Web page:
As far as gear my setup is pretty minimal. I’m mainly running an ITB setup, but I’ve got a few synths, guitar / bass amps. A decent rack of gear. 2 reel to reel machines with an old Tascam desk. Drums. I currently run everything off a 20amp circuit I installed in the basement. Not sure if the existing 15amp circuit would be enough, but surely if I’m going to add heating cooling (which I’ll need for Michigan winter) I’ll prob need another circuit.

Windows would be cool, even if just minimal.

I’m gonna go order that build it like the pros book! Thanks for that recommend.

My original plan was to do a lot of the finishing work myself with a few friends whom I trust. Hire out the bigger stuff, framing, electrical (at least running from the mains) once it’s out there I can do lighting etc.

Thanks again for all this help.
Some of those old tascam desks sound surprisingly good, with their xformer based pre's. Im a fan of tascam.

I would encourage you to find out if you can spare a few inches of ceiling height in the basement. If you can you can get quite a bit of isolation down there.

Could you just build a standalone shed type studio on your property? This would be much cheaper than re building the garage.

If you do decide the garage route you could look into pre-fab/modular additions. There are companies who could add a second floor to your garage, and it would usually be faster and cheaper than typical stick buildouts. Then you could handle the "button up" as they call it, and the inner studio shell yourself.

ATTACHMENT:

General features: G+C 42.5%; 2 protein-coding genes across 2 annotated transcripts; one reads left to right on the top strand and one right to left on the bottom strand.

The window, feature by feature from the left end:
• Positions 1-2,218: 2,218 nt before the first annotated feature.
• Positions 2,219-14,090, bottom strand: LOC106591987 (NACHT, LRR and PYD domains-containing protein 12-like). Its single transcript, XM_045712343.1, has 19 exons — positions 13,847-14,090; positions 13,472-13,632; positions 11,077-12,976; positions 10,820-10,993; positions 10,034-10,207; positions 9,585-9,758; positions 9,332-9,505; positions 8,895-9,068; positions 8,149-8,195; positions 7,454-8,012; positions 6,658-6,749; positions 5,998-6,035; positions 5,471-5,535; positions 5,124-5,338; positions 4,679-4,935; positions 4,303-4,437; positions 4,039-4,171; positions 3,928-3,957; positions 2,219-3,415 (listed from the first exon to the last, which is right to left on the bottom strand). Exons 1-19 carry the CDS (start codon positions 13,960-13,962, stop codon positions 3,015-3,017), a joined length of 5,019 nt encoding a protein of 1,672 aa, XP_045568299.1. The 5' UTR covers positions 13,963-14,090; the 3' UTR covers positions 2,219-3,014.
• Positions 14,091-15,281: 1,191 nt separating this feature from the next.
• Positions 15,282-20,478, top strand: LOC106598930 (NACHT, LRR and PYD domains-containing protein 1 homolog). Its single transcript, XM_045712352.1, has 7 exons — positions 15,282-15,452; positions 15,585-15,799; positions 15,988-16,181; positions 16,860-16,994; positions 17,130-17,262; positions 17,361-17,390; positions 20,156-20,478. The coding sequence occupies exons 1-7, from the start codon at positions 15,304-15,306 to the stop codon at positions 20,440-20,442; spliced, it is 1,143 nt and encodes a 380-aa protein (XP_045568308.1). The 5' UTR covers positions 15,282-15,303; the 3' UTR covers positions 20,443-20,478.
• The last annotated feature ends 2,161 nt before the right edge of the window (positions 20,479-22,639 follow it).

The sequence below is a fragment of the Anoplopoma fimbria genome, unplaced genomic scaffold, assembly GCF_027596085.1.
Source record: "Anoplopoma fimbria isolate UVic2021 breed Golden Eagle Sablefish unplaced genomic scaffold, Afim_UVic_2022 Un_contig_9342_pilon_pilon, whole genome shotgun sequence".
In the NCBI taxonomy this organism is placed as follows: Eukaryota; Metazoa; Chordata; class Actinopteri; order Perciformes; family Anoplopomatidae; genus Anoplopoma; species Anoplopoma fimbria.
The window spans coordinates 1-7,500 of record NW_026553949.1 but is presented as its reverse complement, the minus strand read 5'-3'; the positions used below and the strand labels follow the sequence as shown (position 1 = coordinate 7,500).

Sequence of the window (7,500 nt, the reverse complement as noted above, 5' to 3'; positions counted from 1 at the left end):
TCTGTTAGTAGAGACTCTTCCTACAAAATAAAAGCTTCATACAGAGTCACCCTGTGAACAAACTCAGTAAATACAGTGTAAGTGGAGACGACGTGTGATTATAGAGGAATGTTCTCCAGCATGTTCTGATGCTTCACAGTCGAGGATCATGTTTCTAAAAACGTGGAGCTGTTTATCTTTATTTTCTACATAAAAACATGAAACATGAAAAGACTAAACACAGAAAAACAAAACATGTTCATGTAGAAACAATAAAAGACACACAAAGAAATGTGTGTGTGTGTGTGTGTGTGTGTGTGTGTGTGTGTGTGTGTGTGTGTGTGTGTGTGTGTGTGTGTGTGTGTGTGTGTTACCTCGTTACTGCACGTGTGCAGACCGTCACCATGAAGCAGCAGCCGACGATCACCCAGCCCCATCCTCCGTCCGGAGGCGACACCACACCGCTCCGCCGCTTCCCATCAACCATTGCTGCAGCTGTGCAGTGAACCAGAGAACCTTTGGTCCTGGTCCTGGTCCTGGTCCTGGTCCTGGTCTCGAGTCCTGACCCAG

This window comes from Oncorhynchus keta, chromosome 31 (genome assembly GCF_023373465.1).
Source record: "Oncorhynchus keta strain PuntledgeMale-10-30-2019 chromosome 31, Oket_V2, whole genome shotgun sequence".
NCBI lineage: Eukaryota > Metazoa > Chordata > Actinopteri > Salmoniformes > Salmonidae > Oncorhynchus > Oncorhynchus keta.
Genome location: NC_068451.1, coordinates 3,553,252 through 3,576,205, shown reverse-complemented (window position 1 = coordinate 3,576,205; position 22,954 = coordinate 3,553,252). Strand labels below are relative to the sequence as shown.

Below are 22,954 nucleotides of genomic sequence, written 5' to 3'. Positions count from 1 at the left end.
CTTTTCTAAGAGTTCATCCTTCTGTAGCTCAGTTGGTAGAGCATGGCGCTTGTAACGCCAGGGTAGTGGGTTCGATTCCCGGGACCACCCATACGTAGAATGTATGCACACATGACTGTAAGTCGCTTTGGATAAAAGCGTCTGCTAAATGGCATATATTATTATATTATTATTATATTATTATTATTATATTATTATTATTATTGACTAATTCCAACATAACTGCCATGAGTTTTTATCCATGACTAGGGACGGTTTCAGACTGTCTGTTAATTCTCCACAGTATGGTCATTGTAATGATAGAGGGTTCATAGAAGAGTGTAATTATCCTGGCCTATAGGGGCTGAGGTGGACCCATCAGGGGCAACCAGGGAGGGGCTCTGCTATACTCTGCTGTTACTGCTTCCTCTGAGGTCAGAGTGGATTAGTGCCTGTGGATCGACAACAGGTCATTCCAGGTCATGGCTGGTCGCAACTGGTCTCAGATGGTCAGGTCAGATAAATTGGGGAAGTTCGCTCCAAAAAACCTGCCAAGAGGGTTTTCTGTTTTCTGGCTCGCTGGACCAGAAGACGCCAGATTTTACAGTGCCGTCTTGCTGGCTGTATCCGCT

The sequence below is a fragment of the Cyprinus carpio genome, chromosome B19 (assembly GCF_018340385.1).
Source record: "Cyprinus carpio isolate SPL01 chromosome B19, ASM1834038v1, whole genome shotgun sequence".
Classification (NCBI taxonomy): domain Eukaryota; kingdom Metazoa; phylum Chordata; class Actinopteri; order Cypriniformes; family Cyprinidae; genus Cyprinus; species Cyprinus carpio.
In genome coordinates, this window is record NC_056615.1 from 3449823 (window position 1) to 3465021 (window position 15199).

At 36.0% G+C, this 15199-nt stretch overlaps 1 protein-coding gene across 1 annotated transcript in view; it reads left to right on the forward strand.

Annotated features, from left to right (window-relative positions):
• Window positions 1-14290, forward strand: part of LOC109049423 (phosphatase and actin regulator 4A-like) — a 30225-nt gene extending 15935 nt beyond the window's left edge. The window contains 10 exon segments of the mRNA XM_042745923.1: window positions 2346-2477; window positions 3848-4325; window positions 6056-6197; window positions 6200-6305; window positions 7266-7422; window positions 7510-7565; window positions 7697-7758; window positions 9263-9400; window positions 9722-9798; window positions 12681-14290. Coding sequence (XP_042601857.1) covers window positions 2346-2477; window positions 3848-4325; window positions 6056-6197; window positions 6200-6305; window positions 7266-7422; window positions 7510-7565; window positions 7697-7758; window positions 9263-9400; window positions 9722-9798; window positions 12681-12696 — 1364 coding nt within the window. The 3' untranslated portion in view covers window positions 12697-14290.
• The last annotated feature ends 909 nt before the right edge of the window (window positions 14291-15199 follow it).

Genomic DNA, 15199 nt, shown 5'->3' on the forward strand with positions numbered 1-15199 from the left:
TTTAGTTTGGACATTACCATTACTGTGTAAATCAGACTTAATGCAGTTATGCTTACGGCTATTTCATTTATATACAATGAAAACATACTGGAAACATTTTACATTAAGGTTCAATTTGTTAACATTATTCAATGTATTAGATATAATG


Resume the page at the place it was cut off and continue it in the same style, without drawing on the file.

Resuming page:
Modifying the garage will probably not cost much, if any less than building a new garage.

2 big considerations are a floor that can support something like 4" of concrete, and the roof that allows for adequate ventilation but is massive (several layers of sheathing). A "hot roof" is typically what its referred to, and you add layers of sheathing to it.

If you do go the drum room/booth route, you can possiblyleave the door open during mixing to take advantage of the extra square footage for mixing.

Glad you got the book on order it will be a great resource.

Cheers!
Old 24th December 2020
  #12
Here for the gear
 
🎧 5 years